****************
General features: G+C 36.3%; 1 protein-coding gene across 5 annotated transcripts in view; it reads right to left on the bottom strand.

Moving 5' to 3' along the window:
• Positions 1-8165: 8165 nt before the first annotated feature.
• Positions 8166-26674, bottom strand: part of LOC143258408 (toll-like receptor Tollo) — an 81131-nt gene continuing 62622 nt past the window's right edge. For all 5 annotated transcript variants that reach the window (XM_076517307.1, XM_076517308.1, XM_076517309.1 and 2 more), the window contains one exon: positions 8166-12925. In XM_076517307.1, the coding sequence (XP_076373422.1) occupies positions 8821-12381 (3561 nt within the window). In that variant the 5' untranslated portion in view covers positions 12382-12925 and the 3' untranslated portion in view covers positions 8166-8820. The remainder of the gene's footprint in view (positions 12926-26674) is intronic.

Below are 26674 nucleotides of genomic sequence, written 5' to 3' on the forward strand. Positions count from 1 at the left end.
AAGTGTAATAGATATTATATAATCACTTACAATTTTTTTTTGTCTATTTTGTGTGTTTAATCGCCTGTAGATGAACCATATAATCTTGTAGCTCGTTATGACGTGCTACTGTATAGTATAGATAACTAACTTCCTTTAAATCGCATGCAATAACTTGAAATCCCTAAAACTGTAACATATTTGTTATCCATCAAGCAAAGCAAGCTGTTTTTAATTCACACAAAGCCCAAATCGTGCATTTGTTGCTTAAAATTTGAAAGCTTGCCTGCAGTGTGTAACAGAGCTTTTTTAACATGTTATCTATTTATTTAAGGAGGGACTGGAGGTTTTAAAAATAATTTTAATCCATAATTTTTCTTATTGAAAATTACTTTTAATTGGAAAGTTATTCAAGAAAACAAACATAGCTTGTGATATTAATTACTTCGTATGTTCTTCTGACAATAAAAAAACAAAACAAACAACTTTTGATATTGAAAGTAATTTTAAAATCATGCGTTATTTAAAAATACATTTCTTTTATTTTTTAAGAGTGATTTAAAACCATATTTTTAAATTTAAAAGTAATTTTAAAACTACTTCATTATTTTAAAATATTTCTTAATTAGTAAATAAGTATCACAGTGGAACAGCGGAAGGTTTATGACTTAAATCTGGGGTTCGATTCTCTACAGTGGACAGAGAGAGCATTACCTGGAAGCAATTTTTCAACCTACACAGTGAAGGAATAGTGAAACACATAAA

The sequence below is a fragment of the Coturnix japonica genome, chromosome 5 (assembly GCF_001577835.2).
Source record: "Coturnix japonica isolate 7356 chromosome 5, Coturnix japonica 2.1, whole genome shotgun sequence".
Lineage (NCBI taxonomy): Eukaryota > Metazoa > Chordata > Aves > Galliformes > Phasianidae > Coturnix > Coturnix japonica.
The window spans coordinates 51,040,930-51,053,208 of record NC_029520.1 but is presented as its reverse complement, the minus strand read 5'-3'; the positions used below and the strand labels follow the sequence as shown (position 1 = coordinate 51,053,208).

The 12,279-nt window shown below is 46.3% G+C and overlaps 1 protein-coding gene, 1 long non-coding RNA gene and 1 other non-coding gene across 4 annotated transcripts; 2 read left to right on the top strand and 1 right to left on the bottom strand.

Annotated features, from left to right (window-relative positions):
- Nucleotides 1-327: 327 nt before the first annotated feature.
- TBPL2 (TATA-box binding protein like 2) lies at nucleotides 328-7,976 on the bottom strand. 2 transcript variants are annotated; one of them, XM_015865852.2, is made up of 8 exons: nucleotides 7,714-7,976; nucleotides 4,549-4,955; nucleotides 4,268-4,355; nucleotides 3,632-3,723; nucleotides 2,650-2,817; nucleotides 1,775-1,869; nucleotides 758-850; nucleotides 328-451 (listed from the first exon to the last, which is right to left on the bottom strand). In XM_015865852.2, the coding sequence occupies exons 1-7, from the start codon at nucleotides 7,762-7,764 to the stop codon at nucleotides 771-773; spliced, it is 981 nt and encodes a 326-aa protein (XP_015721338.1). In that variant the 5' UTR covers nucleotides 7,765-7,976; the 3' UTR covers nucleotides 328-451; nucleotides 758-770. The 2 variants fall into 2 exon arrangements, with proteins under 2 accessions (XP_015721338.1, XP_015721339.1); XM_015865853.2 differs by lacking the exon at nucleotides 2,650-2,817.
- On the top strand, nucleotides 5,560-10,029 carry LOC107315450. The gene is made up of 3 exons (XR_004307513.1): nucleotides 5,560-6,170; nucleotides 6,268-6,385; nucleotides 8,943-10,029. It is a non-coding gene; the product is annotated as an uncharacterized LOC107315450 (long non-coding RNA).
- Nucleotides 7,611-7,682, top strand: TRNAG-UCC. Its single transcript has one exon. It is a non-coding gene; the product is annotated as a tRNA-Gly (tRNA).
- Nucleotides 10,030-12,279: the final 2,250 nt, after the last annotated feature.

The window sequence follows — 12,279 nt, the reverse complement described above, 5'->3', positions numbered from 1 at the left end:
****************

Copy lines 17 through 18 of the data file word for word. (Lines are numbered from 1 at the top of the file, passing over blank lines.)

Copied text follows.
- Nucleotides 10,030-12,279: the final 2,250 nt, after the last annotated feature.

The window sequence follows — 12,279 nt, the reverse complement described above, 5'->3', positions numbered from 1 at the left end: